Metropolitan Transportation Infrastructure Survey

The United States Conference of Mayors commissioned this survey of mayors to determine metropolitan surface transportation infrastructure needs and where the Obama Administration and Congress should prioritize surface transportation investments in the reauthorization of the federal surface transportation law. Specifically, the survey sought information from mayors on: (1) the quality of transportation infrastructure; (2) challenges in using transportation as part of broader strategies to reduce congestion, improve livability, and increase economic competitiveness; (3) transportation projects being delayed or cancelled due to uncertainty with the federal funding programs; (4) support for increased federal spending on surface transportation infrastructure; (5) support for an increase in the federal gas tax for transportation infrastructure improvements; (6) support for reforms in federal transportation programs to allow cities and their metropolitan areas to receive federal funds directly; (7) technical capacity to manage federal funding directly; (8) local funding source for transportation improvements; (9) support for the national infrastructure bank and federal financing tools; (10) priorities for investing in public transit bus and rail; and (11) the role that transportation can play in economic recovery. Summary of key findings indicates that two-thirds of the American population lives in metropolitan areas. These areas are home to 86 percent of United States employment, 90 percent of wage income, and over the next 20 years, 94 percent of the nation’s economic growth. Investment in metropolitan areas, especially transportation infrastructure, yields strong benefits for the United States economy. In light of these benefits, it is not surprising that 96 percent of the mayors said that the federal government should increase spending on surface transportation infrastructure. When asked how important a role does affordable and reliable transportation play in promoting economic recovery in their city, 98 percent point to investment in affordable and reliable transportation as an important part of their city’s economic recovery from the recession and an important part of their city’s long-term growth. As a follow-up question, mayors were asked if uncertainty over the future of federal funding programs is leading to the delay and cancellation of transportation infrastructure projects. More than six in ten (64%) said projects in their city have been delayed or cancelled due to Congress’ failure to enact a long-term federal surface transportation reauthorization. The last multi-year federal surface transportation law expired in September 2009.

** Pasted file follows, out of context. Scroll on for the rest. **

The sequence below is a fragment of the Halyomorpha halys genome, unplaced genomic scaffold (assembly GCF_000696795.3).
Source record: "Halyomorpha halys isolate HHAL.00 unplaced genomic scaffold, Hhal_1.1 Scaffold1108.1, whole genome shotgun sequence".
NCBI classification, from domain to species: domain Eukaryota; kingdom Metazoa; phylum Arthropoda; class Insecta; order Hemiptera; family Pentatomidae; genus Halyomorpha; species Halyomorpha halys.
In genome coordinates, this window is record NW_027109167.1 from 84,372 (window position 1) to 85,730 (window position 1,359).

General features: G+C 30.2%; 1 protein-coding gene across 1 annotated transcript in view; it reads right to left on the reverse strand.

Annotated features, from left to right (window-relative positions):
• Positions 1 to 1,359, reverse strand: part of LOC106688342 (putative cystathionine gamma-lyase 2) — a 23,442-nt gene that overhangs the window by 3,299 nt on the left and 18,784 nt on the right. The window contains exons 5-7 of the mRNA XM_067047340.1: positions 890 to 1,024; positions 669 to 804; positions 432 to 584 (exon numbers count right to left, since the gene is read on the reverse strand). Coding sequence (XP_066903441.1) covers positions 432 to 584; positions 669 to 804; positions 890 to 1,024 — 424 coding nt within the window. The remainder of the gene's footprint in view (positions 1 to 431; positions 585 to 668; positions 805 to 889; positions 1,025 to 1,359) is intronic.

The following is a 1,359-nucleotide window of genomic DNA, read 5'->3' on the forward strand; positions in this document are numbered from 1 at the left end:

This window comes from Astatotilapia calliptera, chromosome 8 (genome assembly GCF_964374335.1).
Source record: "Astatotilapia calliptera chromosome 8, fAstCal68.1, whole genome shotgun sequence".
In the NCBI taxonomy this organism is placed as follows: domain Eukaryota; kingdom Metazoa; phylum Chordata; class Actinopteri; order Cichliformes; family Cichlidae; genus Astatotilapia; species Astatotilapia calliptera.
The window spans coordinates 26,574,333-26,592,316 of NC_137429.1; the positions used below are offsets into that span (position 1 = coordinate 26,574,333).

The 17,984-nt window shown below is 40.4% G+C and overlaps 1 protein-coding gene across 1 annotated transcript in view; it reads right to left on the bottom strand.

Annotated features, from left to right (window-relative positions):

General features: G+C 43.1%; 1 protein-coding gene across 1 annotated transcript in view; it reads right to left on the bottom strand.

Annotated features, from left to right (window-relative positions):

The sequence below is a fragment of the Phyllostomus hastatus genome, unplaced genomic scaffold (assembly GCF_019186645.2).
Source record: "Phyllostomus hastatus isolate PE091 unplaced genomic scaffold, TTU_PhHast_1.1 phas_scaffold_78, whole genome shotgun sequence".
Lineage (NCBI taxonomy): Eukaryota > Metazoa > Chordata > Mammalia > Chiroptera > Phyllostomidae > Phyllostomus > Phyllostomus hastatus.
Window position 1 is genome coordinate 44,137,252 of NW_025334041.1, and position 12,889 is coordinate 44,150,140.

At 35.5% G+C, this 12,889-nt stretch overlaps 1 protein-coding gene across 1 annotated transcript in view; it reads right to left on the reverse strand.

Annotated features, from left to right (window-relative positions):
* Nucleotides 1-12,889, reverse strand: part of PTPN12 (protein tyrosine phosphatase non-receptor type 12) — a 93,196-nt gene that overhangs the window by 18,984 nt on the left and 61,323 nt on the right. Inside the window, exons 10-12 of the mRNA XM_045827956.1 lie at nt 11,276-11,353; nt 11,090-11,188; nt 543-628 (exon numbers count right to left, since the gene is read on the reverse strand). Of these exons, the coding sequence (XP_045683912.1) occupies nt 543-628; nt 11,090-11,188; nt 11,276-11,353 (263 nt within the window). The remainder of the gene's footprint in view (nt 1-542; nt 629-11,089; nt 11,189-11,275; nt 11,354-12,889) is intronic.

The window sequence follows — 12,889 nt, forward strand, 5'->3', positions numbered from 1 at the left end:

• English

Media Info

  • Media Type: Web
  • Features: Photos; Tables;
  • Pagination: 8p

Subject/Index Terms

Filing Info

  • Accession Number: 01349493
  • Record Type: Publication
  • Files: TRIS
  • Created Date: Aug 10 2011 10:42AM